Monday, October 25, 2004

Jeff Goldblum-style nacho lasagne


'Forgive us Lord. We were hungry. And weak'
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We're currently rotating the contents of our freezer. It's an interesting time as we're discovering, or shall I shall finally confronting, certain items in the coldest part of our fridge that we've chosen, like one or two uncles, to pretend didn't exist.
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Tonight's repast comprised a Tesco's frozen lasagne and not just any Tesco's frozen lasagne at that. This one had tortilla chips on the top.
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Yes, a combined lasagne / nacho meal for two. Like Jeff Goldblum in The Fly, the mad food scientists at Tesco's placed a plate of nachos and a tray of lasagne in an experimental matter transporter and both came out at the other end with their DNA completely intertwined. In keeping with The Fly motif, the result was scary, really scary. Is food supposed to terrify you? I appreciate that's an admirable quality in a secret police force but a frozen ready-meal?
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What next? Refried pizza? Spaghetti a la guacamole?
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I have been trying to eat properly lately, that's one of the reasons why we're working through the freezer. Aside from the nacho lasagne, my second worst recent food experience was with a Tesco's 'stone baked' frozen pizza earlier on in the week. Out of the oven that thing was sweating enough cheap vegetable oil to grease a small army of women wrestlers, or whatever other Herculean lubrication fantasy task comes to mind.
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It's difficult buying decent food in London these days. Many small, independent shops and markets have been knocked out of business; so you have to deal with the big supermarkets. They charge artificially big bucks for the decent quality food; which means, unless you're planning to take out a second mortgage, people mostly buy from their standard or budget ranges. So there you are wading through fluorescent vegetables, anaemic eggs, fish-tasting chickens and ready meals spurting geysers of vegetable oil wondering what all went wrong.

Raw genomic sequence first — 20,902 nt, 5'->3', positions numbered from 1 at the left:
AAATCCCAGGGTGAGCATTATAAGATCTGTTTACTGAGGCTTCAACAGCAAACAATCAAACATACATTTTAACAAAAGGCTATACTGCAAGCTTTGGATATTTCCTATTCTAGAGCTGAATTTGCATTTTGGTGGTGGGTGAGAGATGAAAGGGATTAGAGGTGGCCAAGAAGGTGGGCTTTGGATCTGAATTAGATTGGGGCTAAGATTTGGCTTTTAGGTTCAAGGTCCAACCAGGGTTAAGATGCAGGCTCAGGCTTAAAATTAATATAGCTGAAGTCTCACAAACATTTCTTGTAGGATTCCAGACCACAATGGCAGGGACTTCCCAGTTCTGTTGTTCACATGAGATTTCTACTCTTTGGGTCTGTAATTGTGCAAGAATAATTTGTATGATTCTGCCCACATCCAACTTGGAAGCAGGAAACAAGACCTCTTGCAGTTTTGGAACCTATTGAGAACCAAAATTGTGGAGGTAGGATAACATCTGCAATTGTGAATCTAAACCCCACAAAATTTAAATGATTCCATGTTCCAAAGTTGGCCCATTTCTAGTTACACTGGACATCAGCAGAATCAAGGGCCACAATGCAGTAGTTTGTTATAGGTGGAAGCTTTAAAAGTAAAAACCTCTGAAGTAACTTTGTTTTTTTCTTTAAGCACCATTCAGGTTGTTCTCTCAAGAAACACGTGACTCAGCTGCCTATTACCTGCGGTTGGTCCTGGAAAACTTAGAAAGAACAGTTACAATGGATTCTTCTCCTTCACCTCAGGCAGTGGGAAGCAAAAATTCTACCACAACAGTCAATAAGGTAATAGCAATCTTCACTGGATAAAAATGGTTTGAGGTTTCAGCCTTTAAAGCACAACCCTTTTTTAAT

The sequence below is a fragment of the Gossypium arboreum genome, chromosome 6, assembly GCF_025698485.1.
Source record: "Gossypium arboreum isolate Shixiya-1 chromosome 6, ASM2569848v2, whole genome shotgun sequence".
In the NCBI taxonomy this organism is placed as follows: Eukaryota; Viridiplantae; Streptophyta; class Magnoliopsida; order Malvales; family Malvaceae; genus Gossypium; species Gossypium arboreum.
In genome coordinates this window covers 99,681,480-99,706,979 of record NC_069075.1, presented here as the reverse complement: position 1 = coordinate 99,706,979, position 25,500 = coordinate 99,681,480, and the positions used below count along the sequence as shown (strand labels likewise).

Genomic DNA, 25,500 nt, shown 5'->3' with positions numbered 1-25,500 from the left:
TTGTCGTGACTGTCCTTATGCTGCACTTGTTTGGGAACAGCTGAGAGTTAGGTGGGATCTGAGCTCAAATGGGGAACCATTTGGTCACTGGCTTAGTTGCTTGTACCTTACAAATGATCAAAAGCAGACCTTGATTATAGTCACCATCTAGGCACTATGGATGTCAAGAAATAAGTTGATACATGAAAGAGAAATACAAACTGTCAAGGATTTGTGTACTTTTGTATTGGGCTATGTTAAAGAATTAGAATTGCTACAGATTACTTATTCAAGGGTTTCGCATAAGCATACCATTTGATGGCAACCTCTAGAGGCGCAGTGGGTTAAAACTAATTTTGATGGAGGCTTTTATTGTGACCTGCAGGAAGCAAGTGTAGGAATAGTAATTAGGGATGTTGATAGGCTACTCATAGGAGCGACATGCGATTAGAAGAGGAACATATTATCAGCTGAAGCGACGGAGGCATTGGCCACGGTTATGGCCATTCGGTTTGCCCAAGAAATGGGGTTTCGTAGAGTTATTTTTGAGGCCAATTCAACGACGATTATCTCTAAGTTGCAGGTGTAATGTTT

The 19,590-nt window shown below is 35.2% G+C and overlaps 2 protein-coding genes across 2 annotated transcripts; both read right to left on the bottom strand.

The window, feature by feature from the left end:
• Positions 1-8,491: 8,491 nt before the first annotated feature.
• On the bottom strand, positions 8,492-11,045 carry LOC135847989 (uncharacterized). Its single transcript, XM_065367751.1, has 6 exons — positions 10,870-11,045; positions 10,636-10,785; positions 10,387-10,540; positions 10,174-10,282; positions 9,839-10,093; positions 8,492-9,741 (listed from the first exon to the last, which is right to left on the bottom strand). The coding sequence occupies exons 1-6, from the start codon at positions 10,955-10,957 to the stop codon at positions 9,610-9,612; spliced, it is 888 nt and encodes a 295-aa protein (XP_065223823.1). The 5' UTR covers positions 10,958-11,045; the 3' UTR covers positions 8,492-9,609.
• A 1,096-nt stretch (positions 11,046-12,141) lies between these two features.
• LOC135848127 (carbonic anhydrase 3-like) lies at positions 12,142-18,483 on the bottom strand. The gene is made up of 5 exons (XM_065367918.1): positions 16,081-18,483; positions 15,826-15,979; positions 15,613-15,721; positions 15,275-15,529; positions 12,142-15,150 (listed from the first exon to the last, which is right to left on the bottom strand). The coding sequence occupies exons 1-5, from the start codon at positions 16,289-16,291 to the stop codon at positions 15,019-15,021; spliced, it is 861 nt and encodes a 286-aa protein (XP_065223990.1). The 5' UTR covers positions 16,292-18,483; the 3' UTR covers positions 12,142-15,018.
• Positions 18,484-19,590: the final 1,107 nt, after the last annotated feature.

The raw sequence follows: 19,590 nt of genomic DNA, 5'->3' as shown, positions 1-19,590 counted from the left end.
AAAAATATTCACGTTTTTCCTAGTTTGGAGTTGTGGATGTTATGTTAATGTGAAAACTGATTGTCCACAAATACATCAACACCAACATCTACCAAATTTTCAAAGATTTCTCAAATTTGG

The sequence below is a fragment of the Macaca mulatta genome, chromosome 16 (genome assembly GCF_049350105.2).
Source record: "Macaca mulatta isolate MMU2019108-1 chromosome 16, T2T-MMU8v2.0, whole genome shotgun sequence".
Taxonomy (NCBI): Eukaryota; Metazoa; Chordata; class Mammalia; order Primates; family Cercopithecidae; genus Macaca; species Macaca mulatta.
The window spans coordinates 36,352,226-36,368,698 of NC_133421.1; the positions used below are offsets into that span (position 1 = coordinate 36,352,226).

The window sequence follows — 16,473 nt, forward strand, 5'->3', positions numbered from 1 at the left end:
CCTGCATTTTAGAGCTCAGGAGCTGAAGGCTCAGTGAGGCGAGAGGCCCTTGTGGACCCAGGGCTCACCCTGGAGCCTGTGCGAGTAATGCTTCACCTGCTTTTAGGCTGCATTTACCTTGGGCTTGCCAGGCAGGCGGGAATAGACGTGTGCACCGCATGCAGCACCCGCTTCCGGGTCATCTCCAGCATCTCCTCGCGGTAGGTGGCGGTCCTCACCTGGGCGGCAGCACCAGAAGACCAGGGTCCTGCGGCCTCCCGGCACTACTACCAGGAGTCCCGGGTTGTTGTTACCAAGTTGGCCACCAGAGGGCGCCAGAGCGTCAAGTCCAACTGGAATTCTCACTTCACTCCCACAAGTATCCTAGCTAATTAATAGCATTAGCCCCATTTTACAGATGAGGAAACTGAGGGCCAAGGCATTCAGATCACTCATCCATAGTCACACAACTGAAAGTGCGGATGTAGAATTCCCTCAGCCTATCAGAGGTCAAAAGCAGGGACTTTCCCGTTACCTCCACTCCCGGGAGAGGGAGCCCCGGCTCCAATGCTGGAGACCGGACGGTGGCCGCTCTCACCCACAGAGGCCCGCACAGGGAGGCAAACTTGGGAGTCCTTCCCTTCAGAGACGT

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The truth is that if there is one thing you can be certain about it's that big business can, and will, always find a way of producing things cheaper and nastier. I picked up a pack of minted peas in a supermarket last week and noticed that the manufacturer had found a way of making minted peas without using mint. Mint clearly is a fabulously expensive commodity that needs replacing with artificial flavourings. Next stop, new improved minted peas without the mint, or the peas.
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Of course, the changes are gradual. It takes years to corrupt a nation's diet. I only really notice after spending a few weeks in somewhere like France or Italy. After a fortnight of actually tasting your food and enjoying pleasurable bowel movements, the return to good old Blighty and its supermarket-peddaled junk hits you in the face like a hammer.
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When I was a kid, London was full of street markets and independent shops. Fresh food was cheap, vegetables so fresh fresh they cowered in fear and meat so organic it came to town on a bicycle. Many of these outlets are long gone; forced out of business by regulation, taxes and parking restrictions. These factors don't seem to inhibit the big supermarkets, which seem to get as much in the way of road alteration and building permission as they require. Presumably their PR people take local councillors to the same hump hump bars that the casino lobbyists take government ministers to.
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The influence of the big supermarkets is all-pervasive. I was watching a documentary about a run down town in the North East of England, Grangetown. It's a derelict dump. Aside from hordes of delinquents tearing apart anything they can, it's a boarded up ghost town. Most locals are trying to kill themselves as quickly as possible with whatever comes to hand; tobacco, alcohol, heroin, paving stones. Cue the councillor responsible for regeneration of the area ...
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'What Grangetown really needs more than anything else is a really modern, large supermarket'
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That's Britain in the 21st Century for you. Mmmmm, how to tackle unemployment, poverty, misery and despair? I know. Build a superstore. That'll help. Yeah, and why not throw up a casino while you're at it.

1 comment:

Miss O'Hara said...

Well, while the nacho lasagna may have been a disaster...at least it was creative, right? I applaud you for thinking outside the box.